Abstract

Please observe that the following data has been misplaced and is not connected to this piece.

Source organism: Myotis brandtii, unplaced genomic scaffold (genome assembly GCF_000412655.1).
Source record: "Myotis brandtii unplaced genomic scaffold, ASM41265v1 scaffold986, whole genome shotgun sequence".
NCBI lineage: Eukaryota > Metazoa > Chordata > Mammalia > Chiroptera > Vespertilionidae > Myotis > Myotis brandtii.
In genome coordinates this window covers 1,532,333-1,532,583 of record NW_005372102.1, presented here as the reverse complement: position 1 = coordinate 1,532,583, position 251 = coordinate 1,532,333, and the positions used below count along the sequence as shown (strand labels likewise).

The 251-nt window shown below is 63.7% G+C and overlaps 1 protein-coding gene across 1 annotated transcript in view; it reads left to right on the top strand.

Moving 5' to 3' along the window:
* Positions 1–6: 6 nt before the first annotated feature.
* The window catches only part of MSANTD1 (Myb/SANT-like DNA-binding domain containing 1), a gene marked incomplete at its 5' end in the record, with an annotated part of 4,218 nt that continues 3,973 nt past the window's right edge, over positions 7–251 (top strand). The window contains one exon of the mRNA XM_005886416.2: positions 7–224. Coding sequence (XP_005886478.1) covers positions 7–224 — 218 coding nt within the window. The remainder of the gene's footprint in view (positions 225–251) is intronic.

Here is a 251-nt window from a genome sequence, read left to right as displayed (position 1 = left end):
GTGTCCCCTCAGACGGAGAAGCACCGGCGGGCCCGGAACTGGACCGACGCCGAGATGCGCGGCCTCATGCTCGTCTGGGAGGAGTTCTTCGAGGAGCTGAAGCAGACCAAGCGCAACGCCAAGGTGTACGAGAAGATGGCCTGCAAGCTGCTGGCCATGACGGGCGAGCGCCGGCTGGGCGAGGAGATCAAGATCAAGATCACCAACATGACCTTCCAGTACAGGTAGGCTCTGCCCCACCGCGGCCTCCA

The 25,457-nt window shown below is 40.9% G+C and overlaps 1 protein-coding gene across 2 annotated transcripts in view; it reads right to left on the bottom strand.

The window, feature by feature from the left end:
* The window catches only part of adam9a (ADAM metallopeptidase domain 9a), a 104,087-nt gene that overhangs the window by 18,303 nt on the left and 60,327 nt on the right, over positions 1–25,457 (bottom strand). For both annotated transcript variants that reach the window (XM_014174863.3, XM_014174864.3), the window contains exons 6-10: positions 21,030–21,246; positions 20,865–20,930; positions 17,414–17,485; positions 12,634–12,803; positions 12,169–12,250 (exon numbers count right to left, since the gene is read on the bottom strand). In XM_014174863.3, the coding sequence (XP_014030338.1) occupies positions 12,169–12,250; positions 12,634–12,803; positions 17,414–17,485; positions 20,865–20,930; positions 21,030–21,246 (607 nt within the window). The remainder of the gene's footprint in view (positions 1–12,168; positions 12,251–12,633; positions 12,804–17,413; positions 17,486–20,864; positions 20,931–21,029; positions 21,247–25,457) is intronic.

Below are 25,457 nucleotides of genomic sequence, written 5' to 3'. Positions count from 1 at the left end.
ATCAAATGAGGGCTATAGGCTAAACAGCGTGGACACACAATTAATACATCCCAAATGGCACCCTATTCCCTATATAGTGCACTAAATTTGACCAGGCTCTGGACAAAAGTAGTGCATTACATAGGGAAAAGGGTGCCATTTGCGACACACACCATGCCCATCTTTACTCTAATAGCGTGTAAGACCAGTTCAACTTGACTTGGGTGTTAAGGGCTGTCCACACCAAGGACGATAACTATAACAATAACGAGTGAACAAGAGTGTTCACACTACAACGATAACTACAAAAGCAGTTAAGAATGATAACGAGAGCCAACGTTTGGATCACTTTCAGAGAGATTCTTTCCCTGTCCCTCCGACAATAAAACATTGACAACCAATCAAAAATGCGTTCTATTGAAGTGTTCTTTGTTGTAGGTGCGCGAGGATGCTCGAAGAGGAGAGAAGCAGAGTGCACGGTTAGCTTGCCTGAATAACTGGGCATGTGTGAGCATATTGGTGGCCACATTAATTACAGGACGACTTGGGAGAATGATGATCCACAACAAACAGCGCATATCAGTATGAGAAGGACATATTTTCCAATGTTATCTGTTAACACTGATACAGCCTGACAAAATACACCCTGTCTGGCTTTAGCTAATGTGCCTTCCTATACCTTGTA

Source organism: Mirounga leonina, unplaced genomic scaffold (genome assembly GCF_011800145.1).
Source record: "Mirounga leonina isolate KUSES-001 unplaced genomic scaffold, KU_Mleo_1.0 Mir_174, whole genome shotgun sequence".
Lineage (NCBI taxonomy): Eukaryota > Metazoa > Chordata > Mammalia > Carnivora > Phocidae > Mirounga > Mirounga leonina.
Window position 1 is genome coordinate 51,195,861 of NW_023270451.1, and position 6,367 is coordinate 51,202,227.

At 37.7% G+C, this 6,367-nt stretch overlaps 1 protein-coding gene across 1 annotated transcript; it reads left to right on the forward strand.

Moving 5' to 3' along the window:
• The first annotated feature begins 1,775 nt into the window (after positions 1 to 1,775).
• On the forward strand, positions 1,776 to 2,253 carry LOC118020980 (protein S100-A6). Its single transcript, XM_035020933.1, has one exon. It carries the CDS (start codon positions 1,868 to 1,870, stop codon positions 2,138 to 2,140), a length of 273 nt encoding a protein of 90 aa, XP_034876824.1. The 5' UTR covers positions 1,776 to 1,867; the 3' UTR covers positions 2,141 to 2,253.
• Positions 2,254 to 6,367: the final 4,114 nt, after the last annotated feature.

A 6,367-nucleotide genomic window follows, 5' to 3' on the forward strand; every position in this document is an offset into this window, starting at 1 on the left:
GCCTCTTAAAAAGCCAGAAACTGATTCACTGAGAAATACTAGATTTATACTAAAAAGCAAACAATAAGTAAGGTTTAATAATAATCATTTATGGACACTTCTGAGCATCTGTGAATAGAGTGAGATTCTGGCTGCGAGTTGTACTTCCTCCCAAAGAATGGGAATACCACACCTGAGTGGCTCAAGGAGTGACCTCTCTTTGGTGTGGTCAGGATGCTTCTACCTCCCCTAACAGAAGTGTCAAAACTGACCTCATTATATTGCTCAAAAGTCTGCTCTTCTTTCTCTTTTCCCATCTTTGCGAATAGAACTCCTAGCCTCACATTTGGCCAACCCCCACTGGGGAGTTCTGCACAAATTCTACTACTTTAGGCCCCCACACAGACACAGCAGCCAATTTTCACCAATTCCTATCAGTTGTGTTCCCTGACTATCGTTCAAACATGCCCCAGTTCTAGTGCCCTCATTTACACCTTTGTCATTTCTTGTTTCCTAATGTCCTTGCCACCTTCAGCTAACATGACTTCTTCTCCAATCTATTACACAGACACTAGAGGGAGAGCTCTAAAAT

Multi-year sets of ground-based sun-photometer measurements conducted at 12 Arctic sites and 9 Antarctic sites were examined to determine daily mean values of aerosol optical thickness τ(λ) at visible and near-infrared wavelengths, from which best-fit values of Ångström's exponent α were calculated. Analysing these data, the monthly mean values of τ(0.50 μm) and α and the relative frequency histograms of the daily mean values of both parameters were determined for winter–spring and summer–autumn in the Arctic and for austral summer in Antarctica. The Arctic and Antarctic covariance plots of the seasonal median values of α versus τ(0.50 μm) showed: (i) a considerable increase in τ(0.50 μm) for the Arctic aerosol from summer to winter–spring, without marked changes in α; and (ii) a marked increase in τ(0.50 μm) passing from the Antarctic Plateau to coastal sites, whereas α decreased considerably due to the larger fraction of sea-salt aerosol. Good agreement was found when comparing ground-based sun-photometer measurements of τ(λ) and α at Arctic and Antarctic coastal sites with Microtops measurements conducted during numerous AERONET/MAN cruises from 2006 to 2013 in three Arctic Ocean sectors and in coastal and off-shore regions of the Southern Atlantic, Pacific, and Indian Oceans, and the Antarctic Peninsula. Lidar measurements were also examined to characterise vertical profiles of the aerosol backscattering coefficient measured throughout the year at Ny-Ålesund. Satellite-based MODIS, MISR, and AATSR retrievals of τ(λ) over large parts of the oceanic polar regions during spring and summer were in close agreement with ship-borne and coastal ground-based sun-photometer measurements. An overview of the chemical composition of mode particles is also presented, based on in-situ measurements at Arctic and Antarctic sites. Fourteen log-normal aerosol number size-distributions were defined to represent the average features of nuclei, accumulation and coarse mode particles for Arctic haze, summer background aerosol, Asian dust and boreal forest fire smoke, and for various background austral summer aerosol types at coastal and high-altitude Antarctic sites. The main columnar aerosol optical characteristics were determined for all 14 particle modes, based on in-situ measurements of the scattering and absorption coefficients. Diurnally averaged direct aerosol-induced radiative forcing and efficiency were calculated for a set of multimodal aerosol extinction models, using various Bidirectional Reflectance Distribution Function models over vegetation-covered, oceanic and snow-covered surfaces. These gave a reliable measure of the pronounced effects of aerosols on the radiation balance of the surface–atmosphere system over polar regions.